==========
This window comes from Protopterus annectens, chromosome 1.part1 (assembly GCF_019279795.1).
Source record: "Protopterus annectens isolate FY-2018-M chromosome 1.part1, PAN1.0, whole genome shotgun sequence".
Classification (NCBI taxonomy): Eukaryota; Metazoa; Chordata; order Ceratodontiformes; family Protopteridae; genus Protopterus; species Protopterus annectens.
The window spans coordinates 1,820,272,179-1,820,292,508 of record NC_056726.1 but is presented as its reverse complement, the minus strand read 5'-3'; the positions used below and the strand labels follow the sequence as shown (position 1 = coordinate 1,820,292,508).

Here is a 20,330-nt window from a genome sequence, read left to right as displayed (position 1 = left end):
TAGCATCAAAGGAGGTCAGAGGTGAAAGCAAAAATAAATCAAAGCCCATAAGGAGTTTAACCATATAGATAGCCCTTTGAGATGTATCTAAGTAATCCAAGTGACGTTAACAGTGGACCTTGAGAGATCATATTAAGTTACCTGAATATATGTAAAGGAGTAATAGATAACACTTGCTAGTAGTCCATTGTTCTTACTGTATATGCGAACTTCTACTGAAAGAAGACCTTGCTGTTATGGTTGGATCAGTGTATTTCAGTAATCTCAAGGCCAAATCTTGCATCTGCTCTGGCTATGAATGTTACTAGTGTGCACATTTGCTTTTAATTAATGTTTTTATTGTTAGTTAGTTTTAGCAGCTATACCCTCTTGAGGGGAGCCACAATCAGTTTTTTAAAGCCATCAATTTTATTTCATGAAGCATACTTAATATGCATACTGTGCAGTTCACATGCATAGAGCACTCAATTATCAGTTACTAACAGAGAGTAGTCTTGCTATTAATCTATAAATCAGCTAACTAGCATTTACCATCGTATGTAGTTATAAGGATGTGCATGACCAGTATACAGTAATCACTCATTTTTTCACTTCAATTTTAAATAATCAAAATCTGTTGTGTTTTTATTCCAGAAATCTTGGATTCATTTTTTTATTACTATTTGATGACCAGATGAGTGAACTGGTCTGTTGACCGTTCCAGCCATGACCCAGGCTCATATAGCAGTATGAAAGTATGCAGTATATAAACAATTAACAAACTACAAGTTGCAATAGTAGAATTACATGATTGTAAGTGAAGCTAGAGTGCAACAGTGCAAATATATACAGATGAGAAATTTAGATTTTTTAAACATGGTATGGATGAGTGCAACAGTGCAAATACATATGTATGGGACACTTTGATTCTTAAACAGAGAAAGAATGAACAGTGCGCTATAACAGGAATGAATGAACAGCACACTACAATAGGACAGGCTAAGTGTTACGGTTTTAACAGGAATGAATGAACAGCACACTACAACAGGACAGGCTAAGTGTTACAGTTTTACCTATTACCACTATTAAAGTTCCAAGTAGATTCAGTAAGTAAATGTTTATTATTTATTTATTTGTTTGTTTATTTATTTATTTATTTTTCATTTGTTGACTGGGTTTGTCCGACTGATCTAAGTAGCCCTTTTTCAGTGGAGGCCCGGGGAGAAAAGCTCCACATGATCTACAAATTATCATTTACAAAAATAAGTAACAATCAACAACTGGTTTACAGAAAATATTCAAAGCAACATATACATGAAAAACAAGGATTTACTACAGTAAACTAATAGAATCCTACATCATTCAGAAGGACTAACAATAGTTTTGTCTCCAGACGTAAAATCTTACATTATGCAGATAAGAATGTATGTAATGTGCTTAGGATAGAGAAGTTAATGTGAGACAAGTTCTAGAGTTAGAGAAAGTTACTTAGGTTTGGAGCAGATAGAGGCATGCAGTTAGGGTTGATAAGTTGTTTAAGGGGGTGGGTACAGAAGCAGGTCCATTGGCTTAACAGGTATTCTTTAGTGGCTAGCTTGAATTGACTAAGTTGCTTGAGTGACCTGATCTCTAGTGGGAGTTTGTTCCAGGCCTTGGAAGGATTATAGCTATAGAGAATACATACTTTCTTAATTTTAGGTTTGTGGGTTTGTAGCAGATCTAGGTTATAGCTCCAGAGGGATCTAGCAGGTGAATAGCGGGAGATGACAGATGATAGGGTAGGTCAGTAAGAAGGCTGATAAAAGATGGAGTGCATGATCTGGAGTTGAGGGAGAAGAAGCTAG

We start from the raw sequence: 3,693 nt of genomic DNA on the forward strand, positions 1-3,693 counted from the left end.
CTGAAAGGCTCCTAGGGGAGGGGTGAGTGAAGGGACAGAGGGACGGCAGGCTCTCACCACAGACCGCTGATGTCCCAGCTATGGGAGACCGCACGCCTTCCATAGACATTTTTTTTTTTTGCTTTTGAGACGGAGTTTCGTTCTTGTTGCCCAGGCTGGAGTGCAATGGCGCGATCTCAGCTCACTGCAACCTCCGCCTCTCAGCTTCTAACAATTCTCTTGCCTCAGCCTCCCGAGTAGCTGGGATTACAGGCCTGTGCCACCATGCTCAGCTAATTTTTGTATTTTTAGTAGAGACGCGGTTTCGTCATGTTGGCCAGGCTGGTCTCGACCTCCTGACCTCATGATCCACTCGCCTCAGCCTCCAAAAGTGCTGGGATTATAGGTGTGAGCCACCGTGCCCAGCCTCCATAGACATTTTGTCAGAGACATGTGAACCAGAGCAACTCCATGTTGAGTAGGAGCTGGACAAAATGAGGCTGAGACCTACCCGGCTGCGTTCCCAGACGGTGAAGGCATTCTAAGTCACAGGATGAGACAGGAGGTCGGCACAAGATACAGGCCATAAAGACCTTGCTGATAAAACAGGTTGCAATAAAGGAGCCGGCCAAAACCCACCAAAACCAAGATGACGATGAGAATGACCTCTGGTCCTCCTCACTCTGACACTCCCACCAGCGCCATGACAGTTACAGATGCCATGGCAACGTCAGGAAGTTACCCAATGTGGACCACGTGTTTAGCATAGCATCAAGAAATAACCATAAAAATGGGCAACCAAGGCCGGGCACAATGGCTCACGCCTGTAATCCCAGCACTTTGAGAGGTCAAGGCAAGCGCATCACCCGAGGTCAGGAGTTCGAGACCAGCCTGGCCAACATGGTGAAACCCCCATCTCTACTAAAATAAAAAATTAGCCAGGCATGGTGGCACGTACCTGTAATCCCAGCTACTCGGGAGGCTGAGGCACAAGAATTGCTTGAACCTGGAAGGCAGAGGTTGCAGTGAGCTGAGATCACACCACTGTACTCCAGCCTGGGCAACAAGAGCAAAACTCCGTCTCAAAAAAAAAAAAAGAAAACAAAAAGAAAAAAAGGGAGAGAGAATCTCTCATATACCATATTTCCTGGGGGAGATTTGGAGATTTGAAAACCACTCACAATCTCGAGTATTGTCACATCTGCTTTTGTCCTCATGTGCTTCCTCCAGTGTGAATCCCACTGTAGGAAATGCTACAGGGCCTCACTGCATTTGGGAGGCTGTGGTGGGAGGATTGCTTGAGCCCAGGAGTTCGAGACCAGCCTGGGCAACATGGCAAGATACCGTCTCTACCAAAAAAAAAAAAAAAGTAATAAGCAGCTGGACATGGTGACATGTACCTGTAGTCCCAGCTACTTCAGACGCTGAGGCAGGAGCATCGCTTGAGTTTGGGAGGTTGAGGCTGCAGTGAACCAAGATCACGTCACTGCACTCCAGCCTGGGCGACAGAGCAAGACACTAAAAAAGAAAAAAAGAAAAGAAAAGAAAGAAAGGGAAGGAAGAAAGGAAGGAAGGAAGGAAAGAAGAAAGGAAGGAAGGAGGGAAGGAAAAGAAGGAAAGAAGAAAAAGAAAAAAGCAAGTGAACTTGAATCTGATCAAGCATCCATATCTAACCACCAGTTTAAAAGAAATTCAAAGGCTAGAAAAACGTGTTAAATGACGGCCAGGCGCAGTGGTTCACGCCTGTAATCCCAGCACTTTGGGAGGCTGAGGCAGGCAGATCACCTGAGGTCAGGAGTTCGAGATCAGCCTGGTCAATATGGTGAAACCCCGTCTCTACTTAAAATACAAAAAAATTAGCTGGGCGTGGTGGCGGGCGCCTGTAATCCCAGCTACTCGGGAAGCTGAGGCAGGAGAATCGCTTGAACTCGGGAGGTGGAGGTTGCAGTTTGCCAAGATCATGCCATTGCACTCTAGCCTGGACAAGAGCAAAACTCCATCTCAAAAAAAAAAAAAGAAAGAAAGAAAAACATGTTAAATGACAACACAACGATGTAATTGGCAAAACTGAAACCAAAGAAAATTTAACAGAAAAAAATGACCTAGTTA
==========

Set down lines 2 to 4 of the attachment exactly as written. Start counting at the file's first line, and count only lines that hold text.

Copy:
Source record: "Protopterus annectens isolate FY-2018-M chromosome 1.part1, PAN1.0, whole genome shotgun sequence".
Classification (NCBI taxonomy): Eukaryota; Metazoa; Chordata; order Ceratodontiformes; family Protopteridae; genus Protopterus; species Protopterus annectens.
The window spans coordinates 1,820,272,179-1,820,292,508 of record NC_056726.1 but is presented as its reverse complement, the minus strand read 5'-3'; the positions used below and the strand labels follow the sequence as shown (position 1 = coordinate 1,820,292,508).